- The blossoming South African movie industry. Previously, our only claim to fame was a girl from Benoni with an American accent. Now with films like District 9 and Tsotsi, the local movie industry is making Hollywood sit up and take notice. Big time scriptwriters have also become inspired by South Africa’s history, with films like Blood Diamond and Invictus, as well as Winnie, which is currently in production. However, it’s not just local production that is making a name for itself – more South African actors have begun to join the ranks of Charlize Theron. Especially Sharlto Copley – star of District 9 – who is playing H.M. “Howling Mad” Murdoch in Twentieth Century Fox’s remake of The A-Team which is currently on circuit.
- Sokkie. This high-energy dance that South Africans often use to show off at clubs and parties is completely unique to our country. Also, it’s a great way to pick up girls (provided you don’t drop them).
- The Afrikaans rock revolution. It started out small with the likes of Fokofpolisiekarbut today has grown into a massive industry – just think of Die Heuwels Fantasties, Foto Na Dans and Van Coke Kartel. Even the English kids can sing along, whether they understand what the lyrics mean or not. Perdeby loves that these bands aren’t just using the local music scene as a waiting room for the big time. Afrikaans rockers are proud of their language and their culture, and aren’t selling out to go international.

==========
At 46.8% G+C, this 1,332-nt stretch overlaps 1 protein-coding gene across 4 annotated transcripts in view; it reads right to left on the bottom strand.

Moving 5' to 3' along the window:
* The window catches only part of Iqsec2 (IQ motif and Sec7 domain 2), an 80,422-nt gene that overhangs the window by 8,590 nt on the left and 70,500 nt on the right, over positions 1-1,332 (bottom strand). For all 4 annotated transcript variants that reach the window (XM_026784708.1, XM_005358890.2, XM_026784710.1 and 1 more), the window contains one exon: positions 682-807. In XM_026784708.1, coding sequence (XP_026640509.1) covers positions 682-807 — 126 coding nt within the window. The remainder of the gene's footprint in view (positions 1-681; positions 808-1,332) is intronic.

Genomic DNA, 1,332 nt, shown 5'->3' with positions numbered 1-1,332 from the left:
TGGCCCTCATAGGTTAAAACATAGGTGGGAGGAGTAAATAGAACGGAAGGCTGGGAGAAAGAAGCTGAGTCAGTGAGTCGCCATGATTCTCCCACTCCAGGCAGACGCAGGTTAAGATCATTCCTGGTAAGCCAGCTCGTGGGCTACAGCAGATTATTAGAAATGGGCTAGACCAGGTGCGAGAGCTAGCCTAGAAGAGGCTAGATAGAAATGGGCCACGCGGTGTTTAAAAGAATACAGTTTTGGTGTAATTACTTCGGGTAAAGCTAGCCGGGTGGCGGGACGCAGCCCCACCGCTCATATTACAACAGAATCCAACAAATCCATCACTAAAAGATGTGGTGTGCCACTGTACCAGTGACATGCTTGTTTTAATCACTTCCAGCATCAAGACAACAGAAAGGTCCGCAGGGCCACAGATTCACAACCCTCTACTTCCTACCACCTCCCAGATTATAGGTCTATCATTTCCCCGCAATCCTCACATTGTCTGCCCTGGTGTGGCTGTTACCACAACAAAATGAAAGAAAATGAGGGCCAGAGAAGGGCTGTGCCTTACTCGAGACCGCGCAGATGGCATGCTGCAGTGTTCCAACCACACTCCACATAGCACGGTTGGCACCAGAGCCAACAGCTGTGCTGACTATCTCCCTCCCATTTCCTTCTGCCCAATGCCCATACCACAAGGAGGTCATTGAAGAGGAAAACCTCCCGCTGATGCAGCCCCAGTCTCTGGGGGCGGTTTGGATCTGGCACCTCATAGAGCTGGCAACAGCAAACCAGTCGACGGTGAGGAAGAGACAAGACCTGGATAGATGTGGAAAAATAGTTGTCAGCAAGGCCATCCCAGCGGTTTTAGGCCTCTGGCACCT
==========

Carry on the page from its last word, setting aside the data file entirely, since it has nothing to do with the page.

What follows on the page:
- Zef. It was fun while it lasted, but frankly it wasn’t meant to last long. Unfortunately, Die Antwoord’s “Enter the Ninja” is probably going to become one of those songs people play after the Grease medley at 21sts. Perdeby thinks it might be time for Jack Parow to turn in that hat.
- Local soap operas. Soapie characters seem to have the resilience of a cockroach: no matter how many times someone dies, they always seem to come back to life. And now some of these soaps have evolved to the big screen? Great.
- Tonight with Trevor Noah. SA’s take on shows like The Late Show with David Letterman and Saturday Night Live is sadly lacking. MNet’s latest “original” show is generic and, well…not all that funny. As a seasoned comedian, Noah should know that people do get his jokes – he doesn’t have to explain them to us. Surprisingly, the show seems more concerned with being politically correct than fulfilling its purpose: to be controversial.